A note from The Walrus King

Short one today. My reaction to a booster shot laid me out, and I found it hard to write anything. Milo sat thinking about his clever trap and tapping his foot impatiently, but the words just weren't there. Much better today and got some writing done. Tomorrow is a trip to the store for coffee and more 5 year aged gouda to fortify me for a story for wednesday.

The tinkling of small bells alerted Milo that he needed to run.

He had learned the hard way, and suffered two more deaths, that escaping the queen of snakes was quite difficult. She knew the tunnels well and didn’t follow directly, looping around through side corridors and filling them with her long body. The first death hadn't cost him anything, but the second had reduced a random skill.

Throw Sharp Things got knocked back down to Level 0. He considered himself lucky to only lose 50 EP.

He had spent time on the various game forums trying to find information. Incredibly to Milo, some gamers had actually died over a dozen times to the same creature just to test out the penalties. Dying several times in a small period of time made the penalties worse. Much worse was dying to the very same creature.

The severity of those penalties went down over time if you were careful and didn't die. There was one entire thread devoted to stories of what some players did while waiting a week in town. Drinking was popular along with training a weapon or learning a trade skill.

Milo didn't want to take time off, so he got careful. He started placing small bells in the different corridors to let him know when the snake was moving. The different tone of the bells even told him where she was. It wasn't a great system, but it helped. Piles of old cans and metal scrap also proved useful.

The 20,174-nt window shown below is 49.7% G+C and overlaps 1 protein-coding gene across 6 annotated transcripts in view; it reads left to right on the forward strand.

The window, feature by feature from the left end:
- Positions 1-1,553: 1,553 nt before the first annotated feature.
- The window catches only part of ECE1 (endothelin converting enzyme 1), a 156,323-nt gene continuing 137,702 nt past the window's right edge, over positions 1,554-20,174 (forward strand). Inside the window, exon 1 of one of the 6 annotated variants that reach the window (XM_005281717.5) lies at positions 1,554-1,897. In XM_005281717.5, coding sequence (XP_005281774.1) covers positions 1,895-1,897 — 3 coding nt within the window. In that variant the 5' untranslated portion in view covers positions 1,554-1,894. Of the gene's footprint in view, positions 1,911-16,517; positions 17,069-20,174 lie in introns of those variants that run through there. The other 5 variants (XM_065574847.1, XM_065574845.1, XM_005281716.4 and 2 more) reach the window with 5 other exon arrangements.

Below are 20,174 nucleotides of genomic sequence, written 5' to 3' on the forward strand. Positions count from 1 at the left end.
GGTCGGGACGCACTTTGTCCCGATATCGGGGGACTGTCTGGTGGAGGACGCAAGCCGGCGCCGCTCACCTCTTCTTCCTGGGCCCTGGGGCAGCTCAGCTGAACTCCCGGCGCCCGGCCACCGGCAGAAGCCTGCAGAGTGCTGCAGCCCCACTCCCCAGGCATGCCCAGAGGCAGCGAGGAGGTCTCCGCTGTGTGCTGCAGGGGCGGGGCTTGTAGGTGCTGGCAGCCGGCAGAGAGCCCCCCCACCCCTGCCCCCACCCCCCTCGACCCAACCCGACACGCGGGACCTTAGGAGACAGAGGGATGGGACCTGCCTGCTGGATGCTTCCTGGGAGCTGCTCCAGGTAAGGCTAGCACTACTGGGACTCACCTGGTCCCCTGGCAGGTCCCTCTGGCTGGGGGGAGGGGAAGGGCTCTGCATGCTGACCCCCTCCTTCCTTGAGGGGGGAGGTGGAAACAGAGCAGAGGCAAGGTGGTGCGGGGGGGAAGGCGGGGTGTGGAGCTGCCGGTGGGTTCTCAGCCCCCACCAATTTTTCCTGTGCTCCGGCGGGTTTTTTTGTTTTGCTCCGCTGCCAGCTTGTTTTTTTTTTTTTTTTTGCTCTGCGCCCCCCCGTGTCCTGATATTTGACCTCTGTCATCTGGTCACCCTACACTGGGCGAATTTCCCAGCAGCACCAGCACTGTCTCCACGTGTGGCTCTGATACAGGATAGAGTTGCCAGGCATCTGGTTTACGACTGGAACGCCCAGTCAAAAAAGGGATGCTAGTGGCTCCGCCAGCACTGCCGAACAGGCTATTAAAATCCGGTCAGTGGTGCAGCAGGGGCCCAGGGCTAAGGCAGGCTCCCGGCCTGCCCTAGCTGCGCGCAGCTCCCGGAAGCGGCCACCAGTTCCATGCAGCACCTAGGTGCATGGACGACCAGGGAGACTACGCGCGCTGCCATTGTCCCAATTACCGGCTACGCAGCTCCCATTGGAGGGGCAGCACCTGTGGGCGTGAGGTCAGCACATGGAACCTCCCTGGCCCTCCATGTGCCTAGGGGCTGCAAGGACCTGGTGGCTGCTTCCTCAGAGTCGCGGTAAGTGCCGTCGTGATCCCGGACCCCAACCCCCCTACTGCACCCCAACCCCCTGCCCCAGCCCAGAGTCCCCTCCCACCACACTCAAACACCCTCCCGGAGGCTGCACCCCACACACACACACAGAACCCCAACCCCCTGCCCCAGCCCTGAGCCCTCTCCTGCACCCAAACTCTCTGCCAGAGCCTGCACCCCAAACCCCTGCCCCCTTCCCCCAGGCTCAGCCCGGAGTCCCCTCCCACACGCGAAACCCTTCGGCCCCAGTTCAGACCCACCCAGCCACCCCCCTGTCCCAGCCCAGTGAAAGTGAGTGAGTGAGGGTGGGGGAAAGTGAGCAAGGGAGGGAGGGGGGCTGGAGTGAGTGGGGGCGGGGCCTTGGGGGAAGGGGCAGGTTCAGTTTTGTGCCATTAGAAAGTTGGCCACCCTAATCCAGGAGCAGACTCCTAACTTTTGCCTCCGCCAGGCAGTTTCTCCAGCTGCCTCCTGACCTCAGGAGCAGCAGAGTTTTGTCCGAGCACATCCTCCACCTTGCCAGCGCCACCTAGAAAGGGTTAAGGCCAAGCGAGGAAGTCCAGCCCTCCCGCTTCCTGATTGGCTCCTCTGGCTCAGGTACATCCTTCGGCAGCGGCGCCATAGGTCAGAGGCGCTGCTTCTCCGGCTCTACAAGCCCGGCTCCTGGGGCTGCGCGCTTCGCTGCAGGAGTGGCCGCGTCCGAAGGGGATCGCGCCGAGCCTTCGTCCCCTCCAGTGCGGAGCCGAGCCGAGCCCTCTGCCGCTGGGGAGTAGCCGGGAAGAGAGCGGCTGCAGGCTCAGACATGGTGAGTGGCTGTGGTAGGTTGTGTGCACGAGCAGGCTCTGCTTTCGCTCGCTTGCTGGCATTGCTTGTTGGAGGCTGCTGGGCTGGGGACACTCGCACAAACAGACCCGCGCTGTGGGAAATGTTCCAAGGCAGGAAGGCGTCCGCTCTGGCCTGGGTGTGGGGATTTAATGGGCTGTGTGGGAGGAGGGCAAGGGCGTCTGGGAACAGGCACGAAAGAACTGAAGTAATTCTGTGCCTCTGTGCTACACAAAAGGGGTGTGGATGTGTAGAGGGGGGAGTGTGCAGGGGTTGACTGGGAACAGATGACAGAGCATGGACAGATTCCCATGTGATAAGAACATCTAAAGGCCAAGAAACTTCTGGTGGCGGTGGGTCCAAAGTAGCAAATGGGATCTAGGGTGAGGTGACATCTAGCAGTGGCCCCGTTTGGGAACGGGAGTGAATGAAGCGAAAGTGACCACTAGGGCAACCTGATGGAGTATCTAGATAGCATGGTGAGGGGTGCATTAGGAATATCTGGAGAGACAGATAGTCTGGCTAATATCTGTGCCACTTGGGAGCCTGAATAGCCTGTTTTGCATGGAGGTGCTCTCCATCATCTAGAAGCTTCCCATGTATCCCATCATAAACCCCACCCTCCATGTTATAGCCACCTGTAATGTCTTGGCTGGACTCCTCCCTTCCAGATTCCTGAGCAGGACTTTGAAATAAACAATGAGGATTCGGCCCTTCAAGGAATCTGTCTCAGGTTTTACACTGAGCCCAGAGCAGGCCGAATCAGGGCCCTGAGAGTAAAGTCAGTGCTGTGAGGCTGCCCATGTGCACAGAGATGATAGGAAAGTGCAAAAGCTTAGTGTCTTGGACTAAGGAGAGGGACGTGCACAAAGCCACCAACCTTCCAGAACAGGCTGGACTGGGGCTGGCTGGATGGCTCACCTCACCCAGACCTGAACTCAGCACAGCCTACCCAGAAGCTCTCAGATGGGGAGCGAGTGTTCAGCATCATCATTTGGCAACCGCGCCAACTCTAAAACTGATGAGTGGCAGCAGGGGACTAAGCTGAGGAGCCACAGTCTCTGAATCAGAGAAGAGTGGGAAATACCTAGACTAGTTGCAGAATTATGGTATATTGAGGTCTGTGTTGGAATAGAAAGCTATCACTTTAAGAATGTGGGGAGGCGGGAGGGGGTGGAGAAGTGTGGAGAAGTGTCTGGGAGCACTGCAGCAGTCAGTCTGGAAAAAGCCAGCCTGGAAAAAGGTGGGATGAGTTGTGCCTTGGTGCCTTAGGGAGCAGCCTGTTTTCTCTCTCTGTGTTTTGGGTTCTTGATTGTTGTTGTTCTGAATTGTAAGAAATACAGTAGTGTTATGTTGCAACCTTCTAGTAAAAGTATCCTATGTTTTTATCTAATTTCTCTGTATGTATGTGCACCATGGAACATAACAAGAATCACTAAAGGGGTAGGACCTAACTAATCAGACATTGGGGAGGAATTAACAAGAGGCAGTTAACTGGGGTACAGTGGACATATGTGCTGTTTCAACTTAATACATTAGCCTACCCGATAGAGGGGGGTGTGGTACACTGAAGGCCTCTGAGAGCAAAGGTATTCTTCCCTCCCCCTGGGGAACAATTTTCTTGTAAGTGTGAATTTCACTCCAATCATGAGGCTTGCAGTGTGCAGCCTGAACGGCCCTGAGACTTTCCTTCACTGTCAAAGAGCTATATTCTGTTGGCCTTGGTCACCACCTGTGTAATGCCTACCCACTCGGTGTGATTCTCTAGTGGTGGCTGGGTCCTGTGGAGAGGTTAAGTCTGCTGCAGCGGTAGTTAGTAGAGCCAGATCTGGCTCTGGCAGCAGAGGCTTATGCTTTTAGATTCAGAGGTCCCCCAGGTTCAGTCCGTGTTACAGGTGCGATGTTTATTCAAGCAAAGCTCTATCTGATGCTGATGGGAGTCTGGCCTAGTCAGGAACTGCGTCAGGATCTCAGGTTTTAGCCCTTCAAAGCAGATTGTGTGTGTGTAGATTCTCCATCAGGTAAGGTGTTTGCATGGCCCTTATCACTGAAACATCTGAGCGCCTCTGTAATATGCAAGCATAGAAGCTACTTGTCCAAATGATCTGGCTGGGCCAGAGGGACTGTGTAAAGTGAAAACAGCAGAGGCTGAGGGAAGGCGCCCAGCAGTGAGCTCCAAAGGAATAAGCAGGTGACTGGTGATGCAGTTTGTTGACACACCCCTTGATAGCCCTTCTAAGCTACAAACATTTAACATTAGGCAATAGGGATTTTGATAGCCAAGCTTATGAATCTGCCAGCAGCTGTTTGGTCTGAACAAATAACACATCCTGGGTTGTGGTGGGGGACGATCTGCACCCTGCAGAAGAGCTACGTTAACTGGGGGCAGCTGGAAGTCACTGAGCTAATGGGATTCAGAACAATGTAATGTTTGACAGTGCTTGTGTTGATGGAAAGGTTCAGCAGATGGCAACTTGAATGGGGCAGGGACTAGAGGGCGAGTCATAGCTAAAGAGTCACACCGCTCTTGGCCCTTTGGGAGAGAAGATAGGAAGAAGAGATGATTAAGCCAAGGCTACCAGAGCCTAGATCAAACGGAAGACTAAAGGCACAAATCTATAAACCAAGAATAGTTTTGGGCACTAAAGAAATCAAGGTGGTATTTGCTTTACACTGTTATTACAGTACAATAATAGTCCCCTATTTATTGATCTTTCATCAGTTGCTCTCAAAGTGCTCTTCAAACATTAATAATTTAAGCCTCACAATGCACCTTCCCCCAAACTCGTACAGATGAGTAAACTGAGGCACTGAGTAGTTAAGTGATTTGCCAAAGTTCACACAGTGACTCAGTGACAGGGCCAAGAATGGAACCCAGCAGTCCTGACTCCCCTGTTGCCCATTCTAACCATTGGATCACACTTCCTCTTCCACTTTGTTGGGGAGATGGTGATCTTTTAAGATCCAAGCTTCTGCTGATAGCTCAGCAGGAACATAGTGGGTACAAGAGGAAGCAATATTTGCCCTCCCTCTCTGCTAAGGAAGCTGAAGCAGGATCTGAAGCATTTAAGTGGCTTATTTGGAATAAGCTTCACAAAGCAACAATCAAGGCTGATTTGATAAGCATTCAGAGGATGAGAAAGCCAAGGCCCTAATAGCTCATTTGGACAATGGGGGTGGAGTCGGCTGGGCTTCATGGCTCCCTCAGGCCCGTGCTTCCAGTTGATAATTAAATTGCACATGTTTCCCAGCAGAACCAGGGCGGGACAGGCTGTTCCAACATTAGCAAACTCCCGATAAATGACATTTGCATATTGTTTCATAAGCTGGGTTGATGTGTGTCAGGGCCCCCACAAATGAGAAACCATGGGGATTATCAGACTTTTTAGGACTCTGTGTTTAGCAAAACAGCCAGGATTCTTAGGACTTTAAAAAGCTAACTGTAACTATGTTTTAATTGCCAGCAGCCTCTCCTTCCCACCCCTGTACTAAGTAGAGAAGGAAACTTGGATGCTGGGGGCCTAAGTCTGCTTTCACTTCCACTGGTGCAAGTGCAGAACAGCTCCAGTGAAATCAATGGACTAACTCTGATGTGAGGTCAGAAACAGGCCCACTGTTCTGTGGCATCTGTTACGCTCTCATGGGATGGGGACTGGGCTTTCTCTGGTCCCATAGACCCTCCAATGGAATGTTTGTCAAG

By the end of two weeks, Milo had the snakes’ movements mapped out, and his early warning system let him get to work. He wasn't mining, for the most part, he was scavenging. The old dwarven mines were a maze of cave-ins and treacherous areas, but they had a treasure Milo needed.

Cables and pulleys were at the top of the list. Regular steel cables had long since rusted away or were too prone to break. The Deep Iron cables were still strong. They were also heavy and very hard to work with. Milo spent days filling his magical storage area and bringing the hardware back to the base of the big drop. So far, the copperhead queen hadn't come down the long vertical shaft, even when pursuing Milo. She stopped at the edge and watched as he descended to the bottom.

His little workshop was filled with all the things he needed for his very cunning snake-trap. A few more hundred feet of cable, a bit of mining out some passages, and he'd be ready to see if it worked as well as it did on paper. His search had led him further and further into the maze of old tunnels. He'd encountered very few creatures. Two small cave mantises had ambushed him, and he'd had to kill a half dozen piles of sentient slime. Other than that, the tunnels were dark and silent.

Today he was following a tunnel that was better built that the rest of the mines. The walls were smoother, and the supports were stone, not timbers. Arched lintels were supported by thick pillars. The worn stone of the supports was still sound with very few cracks or chips. Branches off of this passage hadn't fared as well. They were clogged with rubble and time-rotted timber supports. After nearly a half mile of exploring, the strange tunnel ended in a set of sealed stone doors.